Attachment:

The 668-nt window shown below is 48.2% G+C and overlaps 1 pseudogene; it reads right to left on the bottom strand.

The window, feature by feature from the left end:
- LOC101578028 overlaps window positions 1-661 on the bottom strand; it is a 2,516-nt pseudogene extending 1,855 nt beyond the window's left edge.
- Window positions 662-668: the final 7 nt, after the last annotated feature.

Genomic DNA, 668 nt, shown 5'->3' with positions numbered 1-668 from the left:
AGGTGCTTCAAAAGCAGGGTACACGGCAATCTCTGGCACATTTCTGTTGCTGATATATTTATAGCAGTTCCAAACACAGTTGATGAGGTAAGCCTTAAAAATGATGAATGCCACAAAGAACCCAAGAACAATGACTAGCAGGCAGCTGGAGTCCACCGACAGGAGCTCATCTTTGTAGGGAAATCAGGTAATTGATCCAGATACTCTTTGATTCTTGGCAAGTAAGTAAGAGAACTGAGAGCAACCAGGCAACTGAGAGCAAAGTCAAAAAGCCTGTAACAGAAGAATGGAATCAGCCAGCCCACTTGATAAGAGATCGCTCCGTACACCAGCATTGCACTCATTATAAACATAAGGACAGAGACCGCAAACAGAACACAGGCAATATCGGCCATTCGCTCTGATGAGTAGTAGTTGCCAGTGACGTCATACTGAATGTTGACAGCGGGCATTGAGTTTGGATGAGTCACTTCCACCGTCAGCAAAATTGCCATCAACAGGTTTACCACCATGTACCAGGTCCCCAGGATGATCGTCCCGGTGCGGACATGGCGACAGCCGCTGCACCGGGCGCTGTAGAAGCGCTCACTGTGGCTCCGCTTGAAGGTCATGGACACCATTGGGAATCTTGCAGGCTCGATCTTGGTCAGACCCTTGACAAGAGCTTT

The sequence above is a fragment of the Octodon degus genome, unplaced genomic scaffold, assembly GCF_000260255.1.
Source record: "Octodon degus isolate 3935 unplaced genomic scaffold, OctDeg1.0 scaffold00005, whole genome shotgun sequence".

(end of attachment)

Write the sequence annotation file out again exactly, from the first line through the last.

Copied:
The 668-nt window shown below is 48.2% G+C and overlaps 1 pseudogene; it reads right to left on the bottom strand.

The window, feature by feature from the left end:
- LOC101578028 overlaps window positions 1-661 on the bottom strand; it is a 2,516-nt pseudogene extending 1,855 nt beyond the window's left edge.
- Window positions 662-668: the final 7 nt, after the last annotated feature.

Genomic DNA, 668 nt, shown 5'->3' with positions numbered 1-668 from the left:
AGGTGCTTCAAAAGCAGGGTACACGGCAATCTCTGGCACATTTCTGTTGCTGATATATTTATAGCAGTTCCAAACACAGTTGATGAGGTAAGCCTTAAAAATGATGAATGCCACAAAGAACCCAAGAACAATGACTAGCAGGCAGCTGGAGTCCACCGACAGGAGCTCATCTTTGTAGGGAAATCAGGTAATTGATCCAGATACTCTTTGATTCTTGGCAAGTAAGTAAGAGAACTGAGAGCAACCAGGCAACTGAGAGCAAAGTCAAAAAGCCTGTAACAGAAGAATGGAATCAGCCAGCCCACTTGATAAGAGATCGCTCCGTACACCAGCATTGCACTCATTATAAACATAAGGACAGAGACCGCAAACAGAACACAGGCAATATCGGCCATTCGCTCTGATGAGTAGTAGTTGCCAGTGACGTCATACTGAATGTTGACAGCGGGCATTGAGTTTGGATGAGTCACTTCCACCGTCAGCAAAATTGCCATCAACAGGTTTACCACCATGTACCAGGTCCCCAGGATGATCGTCCCGGTGCGGACATGGCGACAGCCGCTGCACCGGGCGCTGTAGAAGCGCTCACTGTGGCTCCGCTTGAAGGTCATGGACACCATTGGGAATCTTGCAGGCTCGATCTTGGTCAGACCCTTGACAAGAGCTTT

The sequence above is a fragment of the Octodon degus genome, unplaced genomic scaffold, assembly GCF_000260255.1.
Source record: "Octodon degus isolate 3935 unplaced genomic scaffold, OctDeg1.0 scaffold00005, whole genome shotgun sequence".